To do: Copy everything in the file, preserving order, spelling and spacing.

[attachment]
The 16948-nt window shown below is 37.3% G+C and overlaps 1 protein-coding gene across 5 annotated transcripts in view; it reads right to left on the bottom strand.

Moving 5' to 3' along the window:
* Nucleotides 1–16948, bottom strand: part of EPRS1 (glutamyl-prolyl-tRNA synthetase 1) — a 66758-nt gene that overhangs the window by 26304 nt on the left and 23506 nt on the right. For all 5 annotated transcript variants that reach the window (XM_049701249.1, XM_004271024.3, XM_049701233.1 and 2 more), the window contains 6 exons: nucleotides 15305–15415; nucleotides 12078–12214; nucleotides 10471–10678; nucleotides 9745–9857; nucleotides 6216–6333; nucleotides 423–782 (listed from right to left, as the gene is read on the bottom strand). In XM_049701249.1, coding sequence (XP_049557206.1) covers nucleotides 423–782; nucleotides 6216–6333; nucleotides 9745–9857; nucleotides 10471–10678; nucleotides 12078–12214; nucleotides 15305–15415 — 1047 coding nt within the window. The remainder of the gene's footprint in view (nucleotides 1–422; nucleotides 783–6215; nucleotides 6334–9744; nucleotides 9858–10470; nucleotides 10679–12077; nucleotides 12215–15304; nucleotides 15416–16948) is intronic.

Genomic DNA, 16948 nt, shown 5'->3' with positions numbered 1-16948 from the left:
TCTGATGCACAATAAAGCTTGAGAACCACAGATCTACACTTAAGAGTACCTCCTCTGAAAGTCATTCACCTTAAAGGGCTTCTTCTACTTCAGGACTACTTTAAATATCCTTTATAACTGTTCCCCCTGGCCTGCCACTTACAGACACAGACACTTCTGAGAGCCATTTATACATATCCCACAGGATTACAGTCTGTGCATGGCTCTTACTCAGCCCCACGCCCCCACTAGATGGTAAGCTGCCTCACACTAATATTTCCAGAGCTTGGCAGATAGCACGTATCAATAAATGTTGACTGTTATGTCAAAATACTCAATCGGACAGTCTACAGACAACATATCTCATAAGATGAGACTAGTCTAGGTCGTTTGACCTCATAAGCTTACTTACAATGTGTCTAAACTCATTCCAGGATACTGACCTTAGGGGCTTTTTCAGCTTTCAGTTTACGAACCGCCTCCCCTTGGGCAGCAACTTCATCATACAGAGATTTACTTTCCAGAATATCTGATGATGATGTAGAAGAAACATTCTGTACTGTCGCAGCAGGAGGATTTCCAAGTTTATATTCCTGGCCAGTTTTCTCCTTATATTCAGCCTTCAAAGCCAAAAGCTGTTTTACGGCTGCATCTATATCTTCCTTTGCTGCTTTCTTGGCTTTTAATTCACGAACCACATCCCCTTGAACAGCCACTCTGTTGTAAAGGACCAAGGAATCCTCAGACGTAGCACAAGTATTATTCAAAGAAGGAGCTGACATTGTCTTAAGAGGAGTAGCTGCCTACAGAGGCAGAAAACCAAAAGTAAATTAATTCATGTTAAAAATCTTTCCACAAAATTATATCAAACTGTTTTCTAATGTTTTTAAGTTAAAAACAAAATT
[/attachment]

The 16948-nt window shown below is 37.3% G+C and overlaps 1 protein-coding gene across 5 annotated transcripts in view; it reads right to left on the bottom strand.

Moving 5' to 3' along the window:
* Nucleotides 1–16948, bottom strand: part of EPRS1 (glutamyl-prolyl-tRNA synthetase 1) — a 66758-nt gene that overhangs the window by 26304 nt on the left and 23506 nt on the right. For all 5 annotated transcript variants that reach the window (XM_049701249.1, XM_004271024.3, XM_049701233.1 and 2 more), the window contains 6 exons: nucleotides 15305–15415; nucleotides 12078–12214; nucleotides 10471–10678; nucleotides 9745–9857; nucleotides 6216–6333; nucleotides 423–782 (listed from right to left, as the gene is read on the bottom strand). In XM_049701249.1, coding sequence (XP_049557206.1) covers nucleotides 423–782; nucleotides 6216–6333; nucleotides 9745–9857; nucleotides 10471–10678; nucleotides 12078–12214; nucleotides 15305–15415 — 1047 coding nt within the window. The remainder of the gene's footprint in view (nucleotides 1–422; nucleotides 783–6215; nucleotides 6334–9744; nucleotides 9858–10470; nucleotides 10679–12077; nucleotides 12215–15304; nucleotides 15416–16948) is intronic.

Genomic DNA, 16948 nt, shown 5'->3' with positions numbered 1-16948 from the left:
TCTGATGCACAATAAAGCTTGAGAACCACAGATCTACACTTAAGAGTACCTCCTCTGAAAGTCATTCACCTTAAAGGGCTTCTTCTACTTCAGGACTACTTTAAATATCCTTTATAACTGTTCCCCCTGGCCTGCCACTTACAGACACAGACACTTCTGAGAGCCATTTATACATATCCCACAGGATTACAGTCTGTGCATGGCTCTTACTCAGCCCCACGCCCCCACTAGATGGTAAGCTGCCTCACACTAATATTTCCAGAGCTTGGCAGATAGCACGTATCAATAAATGTTGACTGTTATGTCAAAATACTCAATCGGACAGTCTACAGACAACATATCTCATAAGATGAGACTAGTCTAGGTCGTTTGACCTCATAAGCTTACTTACAATGTGTCTAAACTCATTCCAGGATACTGACCTTAGGGGCTTTTTCAGCTTTCAGTTTACGAACCGCCTCCCCTTGGGCAGCAACTTCATCATACAGAGATTTACTTTCCAGAATATCTGATGATGATGTAGAAGAAACATTCTGTACTGTCGCAGCAGGAGGATTTCCAAGTTTATATTCCTGGCCAGTTTTCTCCTTATATTCAGCCTTCAAAGCCAAAAGCTGTTTTACGGCTGCATCTATATCTTCCTTTGCTGCTTTCTTGGCTTTTAATTCACGAACCACATCCCCTTGAACAGCCACTCTGTTGTAAAGGACCAAGGAATCCTCAGACGTAGCACAAGTATTATTCAAAGAAGGAGCTGACATTGTCTTAAGAGGAGTAGCTGCCTACAGAGGCAGAAAACCAAAAGTAAATTAATTCATGTTAAAAATCTTTCCACAAAATTATATCAAACTGTTTTCTAATGTTTTTAAGTTAAAAACAAAATT